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Category: Funny Nonsense Poems
       Classic humorous and funny poems, absurd and whimsical, foolish, no meaning, nonsense, and generally not making a lot of sense.



On the Coast of Coromandel
    Where the early pumpkins blow,
        In the middle of the woods
    Lived the Yonghy-Bonghy-Bo.
Two old chairs, and half a candle,
One old jug without a handle,--
        These were all his worldly goods:
        In the middle of the woods,
        These were all the worldly goods
    Of the Yonghy-Bonghy-Bo,
    Of the Yonghy-Bonghy-Bo.


Once, among the Bong-trees walking
    Where the early pumpkins blow,
        To a little heap of stones
    Came the Yonghy-Bonghy-Bo.
There he heard a Lady talking,
To some milk-white Hens of Dorking,
        "'Tis the Lady Jingly Jones!
        On that little heap of stones
        Sits the Lady Jingly Jones!"
    Said the Yonghy-Bonghy-Bo,
    Said the Yonghy-Bonghy-Bo.


"Lady Jingly! Lady Jingly!
    Sitting where the pumpkins blow,
        Will you come and be my wife?"
    Said the Yonghy-Bonghy-Bo,
"I am tired of living singly,--
On this coast so wild and shingly,--
        I'm a-weary of my life;
        If you'll come and be my wife,
        Quite serene would be my life!"
    Said the Yonghy-Bonghy-Bo,
    Said the Yonghy-Bonghy-Bo.


"On this Coast of Coromandel
    Shrimps and watercresses grow,
        Prawns are plentiful and cheap,"
    Said the Yonghy-Bonghy-Bo.
"You shall have my chairs and candle,
And my jug without a handle!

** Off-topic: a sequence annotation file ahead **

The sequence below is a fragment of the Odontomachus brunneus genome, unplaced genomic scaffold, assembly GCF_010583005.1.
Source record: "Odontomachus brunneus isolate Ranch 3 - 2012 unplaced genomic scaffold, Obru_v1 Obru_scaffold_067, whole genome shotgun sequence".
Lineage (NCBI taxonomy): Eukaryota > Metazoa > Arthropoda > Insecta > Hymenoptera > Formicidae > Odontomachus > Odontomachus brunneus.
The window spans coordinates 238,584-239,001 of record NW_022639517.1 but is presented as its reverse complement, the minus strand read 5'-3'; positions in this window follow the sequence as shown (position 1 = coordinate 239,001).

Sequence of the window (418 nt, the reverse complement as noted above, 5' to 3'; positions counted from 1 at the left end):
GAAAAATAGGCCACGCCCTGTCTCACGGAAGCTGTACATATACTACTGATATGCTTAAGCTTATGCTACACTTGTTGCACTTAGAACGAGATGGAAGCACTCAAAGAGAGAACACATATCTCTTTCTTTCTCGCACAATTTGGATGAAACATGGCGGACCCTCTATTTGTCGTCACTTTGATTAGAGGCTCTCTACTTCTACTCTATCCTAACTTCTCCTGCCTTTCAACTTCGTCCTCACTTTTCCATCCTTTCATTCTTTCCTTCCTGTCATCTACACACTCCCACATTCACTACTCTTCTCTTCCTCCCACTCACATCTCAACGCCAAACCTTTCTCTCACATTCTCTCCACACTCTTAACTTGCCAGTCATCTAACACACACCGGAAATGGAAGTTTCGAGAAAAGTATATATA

Gaze upon the rolling deep
        (Fish is plentiful and cheap):
        As the sea, my love is deep!"
    Said the Yonghy-Bonghy-Bo,
    Said the Yonghy-Bonghy-Bo.


Lady Jingly answered sadly,
    And her tears began to flow,--
        "Your proposal comes too late,
    Mr. Yonghy-Bonghy-Bo!
I would be your wife most gladly!"
(Here she twirled her fingers madly,)
        "But in England I've a mate!
        Yes! you've asked me far too late,
        For in England I've a mate,
    Mr. Yonghy-Bonghy-Bo!
    Mr. Yonghy-Bonghy-Bo!


"Mr. Jones (his name is Handel,--
    Handel Jones, Esquire and Co.)
        Dorking fowls delights to send,
    Mr. Yonghy-Bonghy-Bo!
Keep, oh, keep your chairs and candle,
And your jug without a handle,--
        I can merely be your friend!
        Should my Jones more Dorkings send,
        I will give you three, my friend!
    Mr. Yonghy-Bonghy-Bo!
    Mr. Yonghy-Bonghy-Bo!


"Though you've such a tiny body,
    And your head so large doth grow,--
        Though your hat may blow away,
    Mr. Yonghy-Bonghy-Bo!
Though you're such a Hoddy Doddy,
Yet I wish that I could modi-
        fy the words I needs must say!
        Will you please to go away?
        That is all I have to say,
    Mr. Yonghy-Bonghy-Bo!
    Mr. Yonghy-Bonghy-Bo!"


Down the slippery slopes of Myrtle,
    Where the early pumpkins blow,
        To the calm and silent sea
    Fled the Yonghy-Bonghy-Bo.
There, beyond the Bay of Gurtle,
Lay a large and lively Turtle.
        "You're the Cove," he said, "for me:
        On your back beyond the sea,
        Turtle, you shall carry me!"
    Said the Yonghy-Bonghy-Bo,
    Said the Yonghy-Bonghy-Bo.


Through the silent roaring ocean
    Did the Turtle swiftly go;
        Holding fast upon his shell
    Rode the Yonghy-Bonghy-Bo.
With a sad primÊval motion
Toward the sunset isles of Boshen
        Still the Turtle bore him well,
        Holding fast upon his shell.
        "Lady Jingly Jones, farewell!"
    Sang the Yonghy-Bonghy-Bo,
    Sang the Yonghy-Bonghy-Bo.


From the Coast of Coromandel
    Did that Lady never go,
        On that heap of stones she mourns
    For the Yonghy-Bonghy-Bo.
On that Coast of Coromandel,
In his jug without a handle
        Still she weeps, and daily moans;
        On the little heap of stones
        To her Dorking Hens she moans,
    For the Yonghy-Bonghy-Bo,
    For the Yonghy-Bonghy-Bo.

                         Edward Lear.

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